With Lincoln’s Emancipation Proclamation of the previous year, Dred Scott was dead. Any Southern slave who could escape his owner was free. Sherman’s forces made use of this, encouraging slaves to desert their masters, further depriving the South of its economic base.
Material assets were reduced, as well. Lines of communication, especially rail roads were destroyed. Where there was no resistance the Union troops left houses and buildings standing, but complete destruction followed any attacks from locals. Although ordered not to enter people’s homes unless there was armed resistance, Union foragers (bummers) took every bit of food for miles on either side of the two lines of advance.
In planning for the march, Sherman used livestock and crop production data from the 1860 census to lead his troops through areas where he believed they would be able to forage most effectively.
Sherman’s March ended with the capture of Savannah on 21 December. Here was the first conventional battle of the campaign. Confederate General William J. Hardee put up a force of 10,000 against the two Union armies. The Union Navy waited off shore to assist the army whenever contact could be established. On 20 December Hardee pulled his men out of the fight and headed north across the Savannah River. City officials met with Union forces and surrendered the city. Sherman’s exercise is total war was over.
The aftermath was that the South was now truly finished. Grant was to the north engaging Lee’s forces, and Sherman was to the south, now resupplied by the Navy. It was just a matter of time. It took until 12 April the following year for reality to catch up with the Confederacy.
Sherman’s tactic of total war was decisive in finishing off the Confederacy and likely forestalling much future war misery. However it earned him the enmity of the South for its supposed brutality. In truth, Sherman’s tactics and the actions of his troops were more pragmatic than brutal. There was no wholesale slaughter of civilians. Houses were only destroyed when armed opposition was encountered. There was collateral destruction, but the standing order was to reduce only means for making war, which did include railway stations and business that could be used to support the Confederate cause. Generally, claims of destruction later alleged tend to not be based on fact. The action of Sherman’s troops was confined to within a few miles of the lines of march, and a sizable amount of grumbling after the fact came from outside the area of destruction by the military.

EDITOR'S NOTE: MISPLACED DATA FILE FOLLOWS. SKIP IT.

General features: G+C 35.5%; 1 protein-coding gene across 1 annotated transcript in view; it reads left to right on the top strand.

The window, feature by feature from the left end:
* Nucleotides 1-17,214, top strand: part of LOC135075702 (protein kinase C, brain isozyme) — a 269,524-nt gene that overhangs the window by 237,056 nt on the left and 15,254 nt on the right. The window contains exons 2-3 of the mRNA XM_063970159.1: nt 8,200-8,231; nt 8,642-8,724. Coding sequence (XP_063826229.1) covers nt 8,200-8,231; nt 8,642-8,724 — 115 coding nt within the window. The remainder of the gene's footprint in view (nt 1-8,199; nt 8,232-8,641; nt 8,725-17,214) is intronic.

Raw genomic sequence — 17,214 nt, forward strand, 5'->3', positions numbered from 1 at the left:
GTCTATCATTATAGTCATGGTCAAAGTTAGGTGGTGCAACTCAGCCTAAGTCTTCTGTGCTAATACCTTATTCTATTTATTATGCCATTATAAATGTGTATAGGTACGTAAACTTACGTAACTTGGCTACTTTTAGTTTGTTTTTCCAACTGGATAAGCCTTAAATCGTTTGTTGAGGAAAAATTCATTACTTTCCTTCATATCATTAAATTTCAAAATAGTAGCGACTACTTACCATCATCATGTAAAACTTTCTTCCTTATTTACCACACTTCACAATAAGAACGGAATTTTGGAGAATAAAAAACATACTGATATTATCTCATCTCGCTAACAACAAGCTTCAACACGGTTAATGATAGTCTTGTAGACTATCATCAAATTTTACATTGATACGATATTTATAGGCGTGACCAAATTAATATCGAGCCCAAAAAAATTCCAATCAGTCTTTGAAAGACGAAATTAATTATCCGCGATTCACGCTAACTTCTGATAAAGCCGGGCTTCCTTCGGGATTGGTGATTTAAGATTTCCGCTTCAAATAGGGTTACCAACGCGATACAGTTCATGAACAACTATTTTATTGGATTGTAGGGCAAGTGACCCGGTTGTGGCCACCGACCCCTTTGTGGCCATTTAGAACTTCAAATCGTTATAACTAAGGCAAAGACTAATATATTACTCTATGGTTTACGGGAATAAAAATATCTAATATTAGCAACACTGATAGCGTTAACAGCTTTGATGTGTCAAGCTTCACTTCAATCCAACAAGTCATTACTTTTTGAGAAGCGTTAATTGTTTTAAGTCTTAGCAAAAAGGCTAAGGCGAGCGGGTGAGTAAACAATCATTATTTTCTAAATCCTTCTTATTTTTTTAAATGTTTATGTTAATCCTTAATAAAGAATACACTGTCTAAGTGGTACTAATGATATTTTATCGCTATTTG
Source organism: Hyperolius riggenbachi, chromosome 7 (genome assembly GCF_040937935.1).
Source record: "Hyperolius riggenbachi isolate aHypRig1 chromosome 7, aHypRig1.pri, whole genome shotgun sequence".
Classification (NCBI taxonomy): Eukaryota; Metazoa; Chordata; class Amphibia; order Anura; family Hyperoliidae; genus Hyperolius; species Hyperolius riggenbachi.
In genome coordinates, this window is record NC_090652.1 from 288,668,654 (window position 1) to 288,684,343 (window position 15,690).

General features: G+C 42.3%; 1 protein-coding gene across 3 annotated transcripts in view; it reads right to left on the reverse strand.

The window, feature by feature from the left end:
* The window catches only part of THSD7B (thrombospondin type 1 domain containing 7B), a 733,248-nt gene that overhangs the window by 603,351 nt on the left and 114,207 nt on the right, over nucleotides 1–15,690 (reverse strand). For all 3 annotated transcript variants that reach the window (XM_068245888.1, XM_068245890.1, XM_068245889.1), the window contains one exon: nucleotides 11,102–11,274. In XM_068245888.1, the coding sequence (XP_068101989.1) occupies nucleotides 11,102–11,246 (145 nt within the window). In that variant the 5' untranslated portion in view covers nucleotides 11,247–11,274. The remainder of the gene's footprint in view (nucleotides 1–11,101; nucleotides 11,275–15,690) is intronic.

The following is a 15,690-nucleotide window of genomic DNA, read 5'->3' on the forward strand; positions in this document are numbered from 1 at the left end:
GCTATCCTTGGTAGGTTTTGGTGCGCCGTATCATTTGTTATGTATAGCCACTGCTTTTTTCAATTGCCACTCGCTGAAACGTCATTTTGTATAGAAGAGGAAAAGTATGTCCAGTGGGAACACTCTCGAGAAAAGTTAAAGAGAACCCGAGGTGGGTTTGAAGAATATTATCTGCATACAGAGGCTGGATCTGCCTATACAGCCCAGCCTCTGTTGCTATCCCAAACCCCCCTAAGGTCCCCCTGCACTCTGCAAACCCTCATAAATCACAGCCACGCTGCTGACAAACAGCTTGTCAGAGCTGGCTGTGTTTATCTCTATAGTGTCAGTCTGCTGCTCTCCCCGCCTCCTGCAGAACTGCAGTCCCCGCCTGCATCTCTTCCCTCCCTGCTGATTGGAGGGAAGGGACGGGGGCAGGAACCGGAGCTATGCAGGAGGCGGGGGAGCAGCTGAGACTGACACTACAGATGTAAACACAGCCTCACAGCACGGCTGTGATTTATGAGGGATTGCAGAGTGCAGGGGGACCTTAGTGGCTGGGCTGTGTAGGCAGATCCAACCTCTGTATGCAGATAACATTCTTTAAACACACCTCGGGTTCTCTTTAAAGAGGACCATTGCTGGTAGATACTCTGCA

The March to the Sea was devastating to Georgia and the Confederacy. Sherman himself estimated that the campaign had inflicted $100 million (about $1.4 billion in 2010 dollars) in destruction, about one fifth of which “inured to our advantage” while the “remainder is simple waste and destruction.” The Army wrecked 300 miles (480 km) of railroad and numerous bridges and miles of telegraph lines. It seized 5,000 horses, 4,000 mules, and 13,000 head of cattle. It confiscated 9.5 million pounds of corn and 10.5 million pounds of fodder, and destroyed uncounted cotton gins and mills. Military historians Herman Hattaway and Archer Jones cited the significant damage wrought to railroads and Southern logistics in the campaign and stated that “Sherman’s raid succeeded in ‘knocking the Confederate war effort to pieces’.” David J. Eicher wrote that “Sherman had accomplished an amazing task. He had defied military principles by operating deep within enemy territory and without lines of supply or communication. He destroyed much of the South’s potential and psychology to wage war.”
Freed slaves were particularly hard hit, for which I can assume the Confederates had little sympathy. Sherman’s armies could only feed themselves, and refused to take freed civilians with them. Only those former slaves willing to join forces were accepted and not many of the willing were taken. Many former slaves followed Sherman’s march in hopes of succor, but they were abandoned by the armies, whose only task was to fight the war. Freed slaves suffered along with their former masters from the destruction wrought by the Union armies.
Sherman’s March echoes in the minds of Southern sympathizers to this day, but this is from people with little knowledge of the actual history and without any recognition of the far worse depravity of the Confederate cause—ultimately the enslavement of human beings.